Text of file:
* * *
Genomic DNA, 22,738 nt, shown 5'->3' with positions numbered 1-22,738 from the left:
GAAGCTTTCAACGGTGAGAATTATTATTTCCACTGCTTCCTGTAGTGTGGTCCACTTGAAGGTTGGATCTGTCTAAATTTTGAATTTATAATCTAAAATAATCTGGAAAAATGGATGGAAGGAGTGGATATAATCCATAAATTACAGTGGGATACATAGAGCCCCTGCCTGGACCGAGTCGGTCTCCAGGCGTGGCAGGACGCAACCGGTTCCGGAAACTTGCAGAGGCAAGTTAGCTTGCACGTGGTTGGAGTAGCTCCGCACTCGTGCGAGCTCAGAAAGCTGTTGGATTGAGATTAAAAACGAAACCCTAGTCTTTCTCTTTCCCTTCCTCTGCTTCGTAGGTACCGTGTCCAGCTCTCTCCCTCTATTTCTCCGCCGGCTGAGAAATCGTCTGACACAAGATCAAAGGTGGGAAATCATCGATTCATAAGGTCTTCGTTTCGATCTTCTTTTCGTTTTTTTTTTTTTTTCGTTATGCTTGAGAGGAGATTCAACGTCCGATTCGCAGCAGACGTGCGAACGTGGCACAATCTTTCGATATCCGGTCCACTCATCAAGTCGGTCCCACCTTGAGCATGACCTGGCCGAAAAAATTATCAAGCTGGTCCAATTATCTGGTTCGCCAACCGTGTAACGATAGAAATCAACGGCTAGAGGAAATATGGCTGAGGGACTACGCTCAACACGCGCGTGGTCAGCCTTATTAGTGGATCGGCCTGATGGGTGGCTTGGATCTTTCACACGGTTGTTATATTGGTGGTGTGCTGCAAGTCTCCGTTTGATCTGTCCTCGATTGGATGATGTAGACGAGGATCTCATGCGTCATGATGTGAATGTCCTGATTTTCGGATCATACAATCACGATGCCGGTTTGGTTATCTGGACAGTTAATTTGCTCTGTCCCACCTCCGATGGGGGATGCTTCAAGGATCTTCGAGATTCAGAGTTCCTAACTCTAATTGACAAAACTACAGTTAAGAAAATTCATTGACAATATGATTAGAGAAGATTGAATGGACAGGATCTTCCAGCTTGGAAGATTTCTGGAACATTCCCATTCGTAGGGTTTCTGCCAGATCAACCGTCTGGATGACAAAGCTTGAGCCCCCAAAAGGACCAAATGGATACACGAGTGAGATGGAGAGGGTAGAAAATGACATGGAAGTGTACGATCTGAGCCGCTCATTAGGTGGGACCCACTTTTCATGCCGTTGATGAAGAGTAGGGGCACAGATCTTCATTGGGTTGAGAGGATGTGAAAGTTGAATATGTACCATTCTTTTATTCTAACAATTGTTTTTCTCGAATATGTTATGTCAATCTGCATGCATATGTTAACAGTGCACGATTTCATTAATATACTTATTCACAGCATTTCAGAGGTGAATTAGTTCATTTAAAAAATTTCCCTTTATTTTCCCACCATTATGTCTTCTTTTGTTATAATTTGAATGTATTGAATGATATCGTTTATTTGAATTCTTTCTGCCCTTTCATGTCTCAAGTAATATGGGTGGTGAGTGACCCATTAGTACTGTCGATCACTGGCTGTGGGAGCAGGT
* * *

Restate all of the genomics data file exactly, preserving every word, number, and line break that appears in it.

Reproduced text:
Genomic DNA, 22,738 nt, shown 5'->3' with positions numbered 1-22,738 from the left:
GAAGCTTTCAACGGTGAGAATTATTATTTCCACTGCTTCCTGTAGTGTGGTCCACTTGAAGGTTGGATCTGTCTAAATTTTGAATTTATAATCTAAAATAATCTGGAAAAATGGATGGAAGGAGTGGATATAATCCATAAATTACAGTGGGATACATAGAGCCCCTGCCTGGACCGAGTCGGTCTCCAGGCGTGGCAGGACGCAACCGGTTCCGGAAACTTGCAGAGGCAAGTTAGCTTGCACGTGGTTGGAGTAGCTCCGCACTCGTGCGAGCTCAGAAAGCTGTTGGATTGAGATTAAAAACGAAACCCTAGTCTTTCTCTTTCCCTTCCTCTGCTTCGTAGGTACCGTGTCCAGCTCTCTCCCTCTATTTCTCCGCCGGCTGAGAAATCGTCTGACACAAGATCAAAGGTGGGAAATCATCGATTCATAAGGTCTTCGTTTCGATCTTCTTTTCGTTTTTTTTTTTTTTTCGTTATGCTTGAGAGGAGATTCAACGTCCGATTCGCAGCAGACGTGCGAACGTGGCACAATCTTTCGATATCCGGTCCACTCATCAAGTCGGTCCCACCTTGAGCATGACCTGGCCGAAAAAATTATCAAGCTGGTCCAATTATCTGGTTCGCCAACCGTGTAACGATAGAAATCAACGGCTAGAGGAAATATGGCTGAGGGACTACGCTCAACACGCGCGTGGTCAGCCTTATTAGTGGATCGGCCTGATGGGTGGCTTGGATCTTTCACACGGTTGTTATATTGGTGGTGTGCTGCAAGTCTCCGTTTGATCTGTCCTCGATTGGATGATGTAGACGAGGATCTCATGCGTCATGATGTGAATGTCCTGATTTTCGGATCATACAATCACGATGCCGGTTTGGTTATCTGGACAGTTAATTTGCTCTGTCCCACCTCCGATGGGGGATGCTTCAAGGATCTTCGAGATTCAGAGTTCCTAACTCTAATTGACAAAACTACAGTTAAGAAAATTCATTGACAATATGATTAGAGAAGATTGAATGGACAGGATCTTCCAGCTTGGAAGATTTCTGGAACATTCCCATTCGTAGGGTTTCTGCCAGATCAACCGTCTGGATGACAAAGCTTGAGCCCCCAAAAGGACCAAATGGATACACGAGTGAGATGGAGAGGGTAGAAAATGACATGGAAGTGTACGATCTGAGCCGCTCATTAGGTGGGACCCACTTTTCATGCCGTTGATGAAGAGTAGGGGCACAGATCTTCATTGGGTTGAGAGGATGTGAAAGTTGAATATGTACCATTCTTTTATTCTAACAATTGTTTTTCTCGAATATGTTATGTCAATCTGCATGCATATGTTAACAGTGCACGATTTCATTAATATACTTATTCACAGCATTTCAGAGGTGAATTAGTTCATTTAAAAAATTTCCCTTTATTTTCCCACCATTATGTCTTCTTTTGTTATAATTTGAATGTATTGAATGATATCGTTTATTTGAATTCTTTCTGCCCTTTCATGTCTCAAGTAATATGGGTGGTGAGTGACCCATTAGTACTGTCGATCACTGGCTGTGGGAGCAGGT